The AP found that many states are overwhelmed by the number of alerts coming from these systems, and sometimes take days to act, if they notice violations at all.
Radio frequency monitors generate an alert when a wearer strays from a fixed location, such as their home, but don’t give a fix on their new location. More advanced GPS units can track the wearer’s position. Both will trigger an alarm if they’re cut off.
Officials had a number of problems with those radio frequency systems, Fish said. They couldn’t determine a person’s whereabouts. For every alarm, many of which were false, the state had to figure out what agency was responsible for responding to the alert.
“Who’s hired to monitor all these things and who’s hired to respond to them?” Fish asked.
The method was unwieldy, causing officials to shift toward less technological enforcement options.
“They just became very labor intensive,” he said, adding, “It was an interesting idea, but trying it in practice was like, ‘Yikes.’”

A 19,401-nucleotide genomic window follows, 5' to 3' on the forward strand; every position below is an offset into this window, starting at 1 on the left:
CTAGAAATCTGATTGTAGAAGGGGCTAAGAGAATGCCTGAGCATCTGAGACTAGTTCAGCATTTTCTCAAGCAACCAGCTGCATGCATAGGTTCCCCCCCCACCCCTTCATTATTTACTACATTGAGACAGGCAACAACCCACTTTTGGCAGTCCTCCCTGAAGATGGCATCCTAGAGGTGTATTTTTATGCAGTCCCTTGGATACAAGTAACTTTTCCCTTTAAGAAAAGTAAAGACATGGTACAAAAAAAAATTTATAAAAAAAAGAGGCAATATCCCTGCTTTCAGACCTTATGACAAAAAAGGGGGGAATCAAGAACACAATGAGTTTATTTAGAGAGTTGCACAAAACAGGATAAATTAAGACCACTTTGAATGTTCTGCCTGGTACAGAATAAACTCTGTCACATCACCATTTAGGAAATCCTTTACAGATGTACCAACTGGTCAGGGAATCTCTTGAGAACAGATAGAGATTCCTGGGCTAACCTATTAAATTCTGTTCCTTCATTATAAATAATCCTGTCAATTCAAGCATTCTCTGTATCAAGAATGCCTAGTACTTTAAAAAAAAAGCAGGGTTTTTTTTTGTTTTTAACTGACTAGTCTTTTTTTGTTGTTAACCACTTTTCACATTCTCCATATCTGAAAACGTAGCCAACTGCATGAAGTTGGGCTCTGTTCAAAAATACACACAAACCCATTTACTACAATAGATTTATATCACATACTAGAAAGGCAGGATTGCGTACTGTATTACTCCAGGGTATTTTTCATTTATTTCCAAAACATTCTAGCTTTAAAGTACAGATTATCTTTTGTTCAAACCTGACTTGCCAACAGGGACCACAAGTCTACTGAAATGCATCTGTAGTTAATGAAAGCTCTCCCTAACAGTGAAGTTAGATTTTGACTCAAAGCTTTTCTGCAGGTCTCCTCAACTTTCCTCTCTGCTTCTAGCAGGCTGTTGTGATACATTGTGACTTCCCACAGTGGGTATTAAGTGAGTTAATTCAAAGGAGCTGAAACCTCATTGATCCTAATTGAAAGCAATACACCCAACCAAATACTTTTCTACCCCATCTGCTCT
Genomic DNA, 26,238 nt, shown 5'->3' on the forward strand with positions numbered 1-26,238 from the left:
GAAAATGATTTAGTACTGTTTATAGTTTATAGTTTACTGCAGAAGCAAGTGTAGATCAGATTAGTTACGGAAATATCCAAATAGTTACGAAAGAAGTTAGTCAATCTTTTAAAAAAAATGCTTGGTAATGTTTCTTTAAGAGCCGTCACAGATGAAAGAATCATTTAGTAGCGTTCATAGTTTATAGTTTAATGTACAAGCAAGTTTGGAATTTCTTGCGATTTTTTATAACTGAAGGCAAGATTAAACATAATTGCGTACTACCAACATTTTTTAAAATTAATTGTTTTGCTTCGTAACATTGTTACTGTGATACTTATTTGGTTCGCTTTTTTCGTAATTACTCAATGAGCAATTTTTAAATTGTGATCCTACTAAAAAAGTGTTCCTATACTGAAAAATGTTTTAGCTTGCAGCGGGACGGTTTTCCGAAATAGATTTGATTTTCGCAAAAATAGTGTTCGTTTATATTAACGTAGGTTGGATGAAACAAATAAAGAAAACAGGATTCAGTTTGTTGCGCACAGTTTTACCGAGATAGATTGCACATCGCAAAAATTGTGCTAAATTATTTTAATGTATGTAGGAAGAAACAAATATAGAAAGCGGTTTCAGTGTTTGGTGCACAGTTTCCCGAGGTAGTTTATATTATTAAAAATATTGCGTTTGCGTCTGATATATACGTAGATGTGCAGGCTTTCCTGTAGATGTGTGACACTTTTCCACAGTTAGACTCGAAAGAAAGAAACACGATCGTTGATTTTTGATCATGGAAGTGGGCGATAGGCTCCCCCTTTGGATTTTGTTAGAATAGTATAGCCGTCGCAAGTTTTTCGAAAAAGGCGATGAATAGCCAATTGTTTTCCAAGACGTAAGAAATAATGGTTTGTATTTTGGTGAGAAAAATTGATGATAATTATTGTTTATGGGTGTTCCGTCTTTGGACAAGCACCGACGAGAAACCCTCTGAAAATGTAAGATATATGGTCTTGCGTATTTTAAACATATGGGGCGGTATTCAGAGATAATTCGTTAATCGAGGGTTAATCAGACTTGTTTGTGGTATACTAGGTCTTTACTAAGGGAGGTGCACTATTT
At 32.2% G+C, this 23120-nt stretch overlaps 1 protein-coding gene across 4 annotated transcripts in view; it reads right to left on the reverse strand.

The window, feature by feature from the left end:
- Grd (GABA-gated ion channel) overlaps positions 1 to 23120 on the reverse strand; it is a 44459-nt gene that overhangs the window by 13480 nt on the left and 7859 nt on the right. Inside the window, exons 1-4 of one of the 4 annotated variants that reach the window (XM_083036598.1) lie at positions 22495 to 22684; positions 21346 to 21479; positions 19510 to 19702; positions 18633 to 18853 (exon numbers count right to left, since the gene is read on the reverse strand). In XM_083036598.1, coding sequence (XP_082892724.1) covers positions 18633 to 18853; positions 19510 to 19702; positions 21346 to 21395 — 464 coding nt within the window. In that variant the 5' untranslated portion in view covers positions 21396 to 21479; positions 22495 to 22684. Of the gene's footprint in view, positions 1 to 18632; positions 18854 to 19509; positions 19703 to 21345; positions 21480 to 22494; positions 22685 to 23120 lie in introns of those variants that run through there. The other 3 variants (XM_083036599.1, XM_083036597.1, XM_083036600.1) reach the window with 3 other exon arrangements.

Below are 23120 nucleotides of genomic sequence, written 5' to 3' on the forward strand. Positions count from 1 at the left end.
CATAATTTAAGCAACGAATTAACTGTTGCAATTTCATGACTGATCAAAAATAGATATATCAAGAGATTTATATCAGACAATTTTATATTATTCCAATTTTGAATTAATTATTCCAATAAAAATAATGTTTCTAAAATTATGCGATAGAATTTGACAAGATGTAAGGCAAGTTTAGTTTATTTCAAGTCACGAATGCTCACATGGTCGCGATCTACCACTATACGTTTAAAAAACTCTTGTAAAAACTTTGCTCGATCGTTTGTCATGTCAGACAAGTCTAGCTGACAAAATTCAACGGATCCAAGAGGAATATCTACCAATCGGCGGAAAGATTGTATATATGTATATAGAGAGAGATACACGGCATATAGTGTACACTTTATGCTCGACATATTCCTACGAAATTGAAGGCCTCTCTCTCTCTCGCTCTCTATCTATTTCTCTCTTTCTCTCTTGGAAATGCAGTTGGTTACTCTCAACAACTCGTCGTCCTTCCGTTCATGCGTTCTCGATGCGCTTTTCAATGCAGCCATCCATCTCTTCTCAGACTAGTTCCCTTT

While the state gave up radio frequency monitoring in 2005, federal probation officials in Maine did not, in spite of the fact that sequestration cut monitoring funding by 20 percent this year, according to Karen-Lee Moody, chief of U.S. Probation and Pretrial Services in Maine. Federal officials currently monitor 27 people in Maine using a variety of technologies, including 14 via radio frequency (at a cost of $3.18 per day), six by GPS (at a cost of $4.69-8.95 per day), five by transdermal alcohol detection — a bracelet around the ankle that monitors whether a person has consumed alcohol (at a cost of $6.96 per day), according to Moody.